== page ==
The line from such thinking to the aisles of supermarkets is very, very short. But as usual, there is opportunity in this challenge. Re-read MNB from last week to absorb the words of Whole Foods’ CEO John Mackey, who pledges to return his company’s focus to healthy eating. Whole Foods may be having issues at the moment, but Mackey is onto something big. (Of course, he also found out last week the danger of getting political when he came out in the Wall Street Journal against the Obama administration’s health care reform plans, only to enrage liberal Whole Foods shoppers who started using words like “boycott.” Talk about things getting complicated…)

    Shoppers don’t know who to trust. They face the constant barrage of news telling them all the products that are killing them plus all the products saving them and they react like Jackie Mason, without the comic touch. They get confused, frustrated, overwhelmed and angry.

    Now think of the opportunity to help them sort through the confusion, to help them make better choices and to better understand the nutrients and attributes of various foods. Sure it’s tough for even supermarkets to sort through the clutter of news, but that’s what shoppers ache for us to do: to simplify their lives and satisfy their desires.

    Great comedians get rich mocking the complicated. Good businesses do the opposite.

    Michael Sansolo can be reached via email at msansolo@morningnewsbeat.com .
    KC's View:

    Published on: August 18, 2009

    The New York Times reports this morning that the US Department of Justice has indicted three men – a Miami man and two Russian co-conspirators – who, it says, were responsible for the theft of more than 130 million credit card and debit card numbers between late 2006 and early 2008, a scam that affected the computer systems of retailers that included Hannaford Brothers and c-store chain 7-Eleven, as well as Heartland Payment Systems, a payment processor.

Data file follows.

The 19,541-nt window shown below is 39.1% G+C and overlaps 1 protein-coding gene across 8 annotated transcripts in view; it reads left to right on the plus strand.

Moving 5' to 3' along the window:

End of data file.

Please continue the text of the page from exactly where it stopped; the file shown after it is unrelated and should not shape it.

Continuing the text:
According to the indictment, at least some of those credit card numbers were sold online to people who used them to make unauthorized purchases. The Miami man, Albert Gonzales, is already in custody because of charges in another identify theft case; it is unknown how or if the Justice Department will be able to arrest and try the Russians in the case. The Times writes that “each defendant faces the possibility of 35 years in prison, and more than $1 million in fines or twice the amount made from the crime, whichever is greater.”

    Some interesting notes in the Times story:

    • “Prosecutors called it the largest case of computer crime and identity theft ever prosecuted.”

    • “Mr. Gonzalez once worked with federal investigators. In 2003, after being arrested in New Jersey in a computer crime, he helped the Secret Service and federal prosecutors in New Jersey identify his former conspirators in the online underworld where credit and debit card numbers are stolen, bought and sold.”

    And perhaps the most sobering line from the article: